Facebook is starting to expand its Live Video feature to all users, the social networking giant announced on Thursday.
It’s a feature inside the main Facebook mobile app that lets you livestream what you’re doing to your friends and followers. You could use it to show off the view from your hotel on holiday — or just to vent about something on your mind.
This isn’t the first time we’ve seen the feature: It’s currently available to a select group of users. Celebrities, public figures, influencers, and so on. But in a blog post, Facebook says it’s now beginning to roll it out to everyone, starting with “a small percentage of people in the US” that use iPhones. There’s no set timeframe for the mass release, but Facebook presumably wants to iron out all the kinks before it throws open the flood gates.
If Live Video sounds familiar, well, it’s not an entirely original idea. Live-streaming apps have been around for a while — Periscope, owned by Twitter, is one of the dominant apps today. (Twitch, owned by Amazon, also does live-streaming, but it has an emphasis on gaming targets, which is a slightly different market to Live Video and Periscope.)
Periscope, like Live Videos, is a live-streaming service — although it is a standalone app, rather than included as a feature within Twitter. The company was created in 2014, and acquired by Twitter in January 2015 for a rumoured $50 million (£33 million)-plus — before the app had even launched. It was finally released to the public in March 2016.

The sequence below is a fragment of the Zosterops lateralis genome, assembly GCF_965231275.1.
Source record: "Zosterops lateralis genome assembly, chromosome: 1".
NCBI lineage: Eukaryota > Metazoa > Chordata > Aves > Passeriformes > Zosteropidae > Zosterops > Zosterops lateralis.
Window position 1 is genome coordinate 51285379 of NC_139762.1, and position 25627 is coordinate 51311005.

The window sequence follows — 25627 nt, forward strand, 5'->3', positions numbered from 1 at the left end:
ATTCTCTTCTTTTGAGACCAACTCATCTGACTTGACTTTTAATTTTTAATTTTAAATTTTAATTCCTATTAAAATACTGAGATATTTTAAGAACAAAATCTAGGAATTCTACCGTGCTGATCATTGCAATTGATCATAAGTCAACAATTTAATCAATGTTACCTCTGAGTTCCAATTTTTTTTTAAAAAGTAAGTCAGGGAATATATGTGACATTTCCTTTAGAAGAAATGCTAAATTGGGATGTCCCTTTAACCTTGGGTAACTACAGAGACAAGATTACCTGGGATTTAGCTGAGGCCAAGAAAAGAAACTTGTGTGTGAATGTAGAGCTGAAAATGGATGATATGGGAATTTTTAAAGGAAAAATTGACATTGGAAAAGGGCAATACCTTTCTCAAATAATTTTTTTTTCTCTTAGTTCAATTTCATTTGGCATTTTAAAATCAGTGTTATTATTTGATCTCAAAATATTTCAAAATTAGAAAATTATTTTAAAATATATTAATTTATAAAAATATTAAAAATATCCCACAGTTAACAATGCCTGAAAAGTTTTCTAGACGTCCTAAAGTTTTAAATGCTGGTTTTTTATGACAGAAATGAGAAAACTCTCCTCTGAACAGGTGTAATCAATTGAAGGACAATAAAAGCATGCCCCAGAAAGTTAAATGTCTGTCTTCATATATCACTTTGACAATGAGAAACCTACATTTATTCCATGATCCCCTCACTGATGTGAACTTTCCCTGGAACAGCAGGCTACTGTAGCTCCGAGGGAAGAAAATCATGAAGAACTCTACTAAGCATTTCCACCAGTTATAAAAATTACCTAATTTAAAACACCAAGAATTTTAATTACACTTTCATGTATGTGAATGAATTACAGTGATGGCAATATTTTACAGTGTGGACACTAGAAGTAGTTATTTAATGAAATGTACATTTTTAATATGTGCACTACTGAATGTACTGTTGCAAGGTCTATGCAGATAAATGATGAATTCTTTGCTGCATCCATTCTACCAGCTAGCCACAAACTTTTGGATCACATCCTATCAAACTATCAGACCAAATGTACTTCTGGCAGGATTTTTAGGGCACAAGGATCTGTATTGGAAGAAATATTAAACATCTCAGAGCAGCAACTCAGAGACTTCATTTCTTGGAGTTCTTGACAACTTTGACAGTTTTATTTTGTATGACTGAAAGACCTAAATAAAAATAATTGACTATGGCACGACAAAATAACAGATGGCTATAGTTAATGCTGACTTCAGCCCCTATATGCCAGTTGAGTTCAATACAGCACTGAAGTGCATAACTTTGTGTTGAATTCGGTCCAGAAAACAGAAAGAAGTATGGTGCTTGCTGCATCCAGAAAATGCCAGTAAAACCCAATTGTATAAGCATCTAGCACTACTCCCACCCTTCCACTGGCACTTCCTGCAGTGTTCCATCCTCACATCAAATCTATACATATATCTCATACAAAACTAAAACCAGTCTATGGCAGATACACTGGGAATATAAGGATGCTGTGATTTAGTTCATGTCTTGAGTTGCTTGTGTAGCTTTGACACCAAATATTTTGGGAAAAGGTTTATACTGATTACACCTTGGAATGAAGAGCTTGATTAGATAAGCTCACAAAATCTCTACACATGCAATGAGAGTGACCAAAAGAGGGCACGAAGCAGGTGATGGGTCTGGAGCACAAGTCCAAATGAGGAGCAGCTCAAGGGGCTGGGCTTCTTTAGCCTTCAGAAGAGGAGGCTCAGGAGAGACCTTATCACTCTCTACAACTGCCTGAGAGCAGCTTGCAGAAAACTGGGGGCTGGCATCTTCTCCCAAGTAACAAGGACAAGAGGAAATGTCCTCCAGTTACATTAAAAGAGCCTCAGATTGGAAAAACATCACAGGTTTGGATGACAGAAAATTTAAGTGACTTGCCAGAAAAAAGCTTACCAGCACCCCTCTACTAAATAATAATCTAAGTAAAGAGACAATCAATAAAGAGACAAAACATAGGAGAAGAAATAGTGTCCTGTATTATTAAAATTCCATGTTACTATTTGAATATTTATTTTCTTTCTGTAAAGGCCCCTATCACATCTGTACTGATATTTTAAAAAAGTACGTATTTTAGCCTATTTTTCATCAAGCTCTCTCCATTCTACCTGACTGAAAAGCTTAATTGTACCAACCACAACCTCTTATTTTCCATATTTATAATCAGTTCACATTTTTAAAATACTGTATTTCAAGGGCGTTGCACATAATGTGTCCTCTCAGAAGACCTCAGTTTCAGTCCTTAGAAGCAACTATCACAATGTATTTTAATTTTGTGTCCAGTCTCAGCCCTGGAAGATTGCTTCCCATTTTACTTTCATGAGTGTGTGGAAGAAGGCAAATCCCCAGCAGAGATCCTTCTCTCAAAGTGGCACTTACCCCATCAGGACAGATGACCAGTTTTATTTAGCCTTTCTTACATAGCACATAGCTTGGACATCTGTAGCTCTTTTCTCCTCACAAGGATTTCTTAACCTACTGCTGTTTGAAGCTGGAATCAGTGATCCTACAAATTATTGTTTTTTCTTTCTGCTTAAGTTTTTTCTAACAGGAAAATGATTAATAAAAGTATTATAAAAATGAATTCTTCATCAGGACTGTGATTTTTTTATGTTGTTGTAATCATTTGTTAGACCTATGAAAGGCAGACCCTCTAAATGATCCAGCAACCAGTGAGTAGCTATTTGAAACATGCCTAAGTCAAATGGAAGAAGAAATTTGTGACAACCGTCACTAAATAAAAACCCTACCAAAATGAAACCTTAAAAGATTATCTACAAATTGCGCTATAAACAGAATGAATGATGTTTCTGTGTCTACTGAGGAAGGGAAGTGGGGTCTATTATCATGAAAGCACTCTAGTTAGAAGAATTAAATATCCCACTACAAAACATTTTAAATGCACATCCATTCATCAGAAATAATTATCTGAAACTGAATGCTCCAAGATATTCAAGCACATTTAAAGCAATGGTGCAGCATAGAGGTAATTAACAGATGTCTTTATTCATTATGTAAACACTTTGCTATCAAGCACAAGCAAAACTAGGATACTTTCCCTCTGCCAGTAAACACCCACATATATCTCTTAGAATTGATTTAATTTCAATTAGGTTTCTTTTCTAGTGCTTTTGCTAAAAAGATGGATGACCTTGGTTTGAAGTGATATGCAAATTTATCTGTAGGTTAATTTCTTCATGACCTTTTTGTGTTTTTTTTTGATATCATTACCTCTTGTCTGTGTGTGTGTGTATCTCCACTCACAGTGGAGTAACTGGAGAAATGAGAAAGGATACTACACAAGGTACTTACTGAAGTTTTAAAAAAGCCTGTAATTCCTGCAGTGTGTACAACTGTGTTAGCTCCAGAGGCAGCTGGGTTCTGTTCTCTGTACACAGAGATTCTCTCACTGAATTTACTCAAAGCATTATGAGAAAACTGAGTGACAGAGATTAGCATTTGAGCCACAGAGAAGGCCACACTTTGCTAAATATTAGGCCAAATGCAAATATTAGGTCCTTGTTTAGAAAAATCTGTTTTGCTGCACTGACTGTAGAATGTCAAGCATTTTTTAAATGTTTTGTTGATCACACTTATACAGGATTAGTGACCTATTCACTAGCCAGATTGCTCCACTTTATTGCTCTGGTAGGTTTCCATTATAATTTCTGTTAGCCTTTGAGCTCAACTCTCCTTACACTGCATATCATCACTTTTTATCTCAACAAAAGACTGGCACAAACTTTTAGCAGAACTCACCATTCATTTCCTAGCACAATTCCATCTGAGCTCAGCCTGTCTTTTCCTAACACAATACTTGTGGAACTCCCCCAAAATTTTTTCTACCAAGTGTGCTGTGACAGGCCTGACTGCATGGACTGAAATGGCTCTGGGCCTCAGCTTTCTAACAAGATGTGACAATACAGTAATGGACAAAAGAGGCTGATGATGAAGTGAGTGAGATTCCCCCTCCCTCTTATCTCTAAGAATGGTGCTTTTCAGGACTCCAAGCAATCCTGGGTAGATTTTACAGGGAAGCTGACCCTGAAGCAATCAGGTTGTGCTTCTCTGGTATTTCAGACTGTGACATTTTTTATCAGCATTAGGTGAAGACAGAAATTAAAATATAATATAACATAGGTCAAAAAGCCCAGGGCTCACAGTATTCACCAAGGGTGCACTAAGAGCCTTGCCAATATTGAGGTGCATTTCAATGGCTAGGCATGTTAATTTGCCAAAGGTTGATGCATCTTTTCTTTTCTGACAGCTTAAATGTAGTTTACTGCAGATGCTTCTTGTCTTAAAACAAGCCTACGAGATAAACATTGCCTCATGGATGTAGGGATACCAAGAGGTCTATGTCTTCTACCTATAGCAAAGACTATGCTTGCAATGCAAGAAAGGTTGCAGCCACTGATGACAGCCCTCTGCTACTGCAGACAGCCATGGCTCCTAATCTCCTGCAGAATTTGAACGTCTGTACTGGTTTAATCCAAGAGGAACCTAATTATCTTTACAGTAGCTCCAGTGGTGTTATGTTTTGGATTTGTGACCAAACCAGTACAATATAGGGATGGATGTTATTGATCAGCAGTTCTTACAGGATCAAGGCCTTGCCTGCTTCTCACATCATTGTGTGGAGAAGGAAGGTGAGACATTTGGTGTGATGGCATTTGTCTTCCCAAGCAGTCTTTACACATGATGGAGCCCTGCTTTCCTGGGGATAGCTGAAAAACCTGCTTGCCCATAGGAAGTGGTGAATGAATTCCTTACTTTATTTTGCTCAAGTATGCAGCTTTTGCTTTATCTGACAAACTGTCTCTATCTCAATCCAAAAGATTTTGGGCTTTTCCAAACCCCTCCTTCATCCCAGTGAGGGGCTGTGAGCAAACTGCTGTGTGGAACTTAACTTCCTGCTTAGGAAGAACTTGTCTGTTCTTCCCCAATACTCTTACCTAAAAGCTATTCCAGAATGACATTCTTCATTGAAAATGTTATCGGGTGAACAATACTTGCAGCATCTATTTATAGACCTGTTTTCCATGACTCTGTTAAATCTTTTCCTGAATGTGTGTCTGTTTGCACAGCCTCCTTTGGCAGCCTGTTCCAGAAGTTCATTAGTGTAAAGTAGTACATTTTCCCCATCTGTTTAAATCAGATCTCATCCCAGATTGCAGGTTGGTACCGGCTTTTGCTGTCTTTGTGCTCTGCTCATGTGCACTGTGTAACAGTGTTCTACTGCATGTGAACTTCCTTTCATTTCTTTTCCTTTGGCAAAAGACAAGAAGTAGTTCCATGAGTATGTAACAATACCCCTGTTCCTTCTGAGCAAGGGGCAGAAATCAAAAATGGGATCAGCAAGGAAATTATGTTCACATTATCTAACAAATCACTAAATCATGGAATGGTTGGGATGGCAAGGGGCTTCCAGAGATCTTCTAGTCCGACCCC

Periscope has developed a steady following since then — with celebrity users including Jimmy Fallon and Donald Trump. But with its epic reach and presence on just about every smartphone, Facebook risks becoming the default live-streaming app for the majority of people.
And Twitter should know better than most how fickle users can be. Earlier this year, much hullabaloo was made about Meerkat, a streaming app that raised $12 million (£7.9 million) in funding in early March 2015. But after Periscope launched, Meerkat dropped off a cliff. Over the last month, more than ten times as many people have sent tweets indicating they’re live-streaming on Periscope rather than Meerkat, according to data from Topsy.
Facebook must be hoping — and Twitter must be dreading — that the same is about to happen all over again.
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